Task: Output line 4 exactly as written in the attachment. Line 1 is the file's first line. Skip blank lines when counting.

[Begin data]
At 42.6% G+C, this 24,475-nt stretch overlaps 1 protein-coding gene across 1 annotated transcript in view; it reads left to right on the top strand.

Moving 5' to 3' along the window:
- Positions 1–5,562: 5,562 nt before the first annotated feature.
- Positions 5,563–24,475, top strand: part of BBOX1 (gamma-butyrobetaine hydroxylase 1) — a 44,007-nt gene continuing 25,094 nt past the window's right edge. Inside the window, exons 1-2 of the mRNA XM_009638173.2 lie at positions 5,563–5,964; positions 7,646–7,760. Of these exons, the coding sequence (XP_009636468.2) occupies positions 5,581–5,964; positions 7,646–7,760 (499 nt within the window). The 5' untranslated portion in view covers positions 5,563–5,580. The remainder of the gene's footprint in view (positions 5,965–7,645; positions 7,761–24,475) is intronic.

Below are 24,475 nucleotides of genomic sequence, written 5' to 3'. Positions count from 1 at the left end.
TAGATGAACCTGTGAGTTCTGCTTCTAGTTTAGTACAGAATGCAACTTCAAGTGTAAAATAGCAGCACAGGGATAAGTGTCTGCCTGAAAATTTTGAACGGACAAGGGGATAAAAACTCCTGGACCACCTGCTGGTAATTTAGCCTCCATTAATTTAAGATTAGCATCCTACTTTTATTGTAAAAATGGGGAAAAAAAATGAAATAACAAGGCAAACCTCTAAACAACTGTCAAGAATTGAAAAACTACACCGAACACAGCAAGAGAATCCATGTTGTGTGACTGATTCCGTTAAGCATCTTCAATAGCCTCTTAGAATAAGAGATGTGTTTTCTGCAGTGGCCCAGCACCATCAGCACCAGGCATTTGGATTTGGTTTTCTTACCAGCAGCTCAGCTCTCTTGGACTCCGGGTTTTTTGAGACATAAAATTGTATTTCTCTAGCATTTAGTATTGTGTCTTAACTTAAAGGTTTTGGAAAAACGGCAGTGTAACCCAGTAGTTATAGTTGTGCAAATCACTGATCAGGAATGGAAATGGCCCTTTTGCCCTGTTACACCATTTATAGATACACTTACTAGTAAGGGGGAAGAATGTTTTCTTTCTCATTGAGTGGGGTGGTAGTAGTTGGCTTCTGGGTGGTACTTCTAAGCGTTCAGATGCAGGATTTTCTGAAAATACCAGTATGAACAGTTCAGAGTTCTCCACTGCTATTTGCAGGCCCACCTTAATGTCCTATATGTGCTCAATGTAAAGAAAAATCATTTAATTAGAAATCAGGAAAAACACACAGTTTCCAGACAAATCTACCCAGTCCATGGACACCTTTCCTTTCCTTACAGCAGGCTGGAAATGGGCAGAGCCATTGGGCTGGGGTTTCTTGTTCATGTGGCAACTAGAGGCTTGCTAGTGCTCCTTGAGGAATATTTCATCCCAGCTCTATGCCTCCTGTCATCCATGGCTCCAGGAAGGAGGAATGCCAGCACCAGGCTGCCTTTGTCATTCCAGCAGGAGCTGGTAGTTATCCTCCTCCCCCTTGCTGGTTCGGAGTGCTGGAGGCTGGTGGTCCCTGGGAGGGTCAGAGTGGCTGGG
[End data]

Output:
- Positions 5,563–24,475, top strand: part of BBOX1 (gamma-butyrobetaine hydroxylase 1) — a 44,007-nt gene continuing 25,094 nt past the window's right edge. Inside the window, exons 1-2 of the mRNA XM_009638173.2 lie at positions 5,563–5,964; positions 7,646–7,760. Of these exons, the coding sequence (XP_009636468.2) occupies positions 5,581–5,964; positions 7,646–7,760 (499 nt within the window). The 5' untranslated portion in view covers positions 5,563–5,580. The remainder of the gene's footprint in view (positions 5,965–7,645; positions 7,761–24,475) is intronic.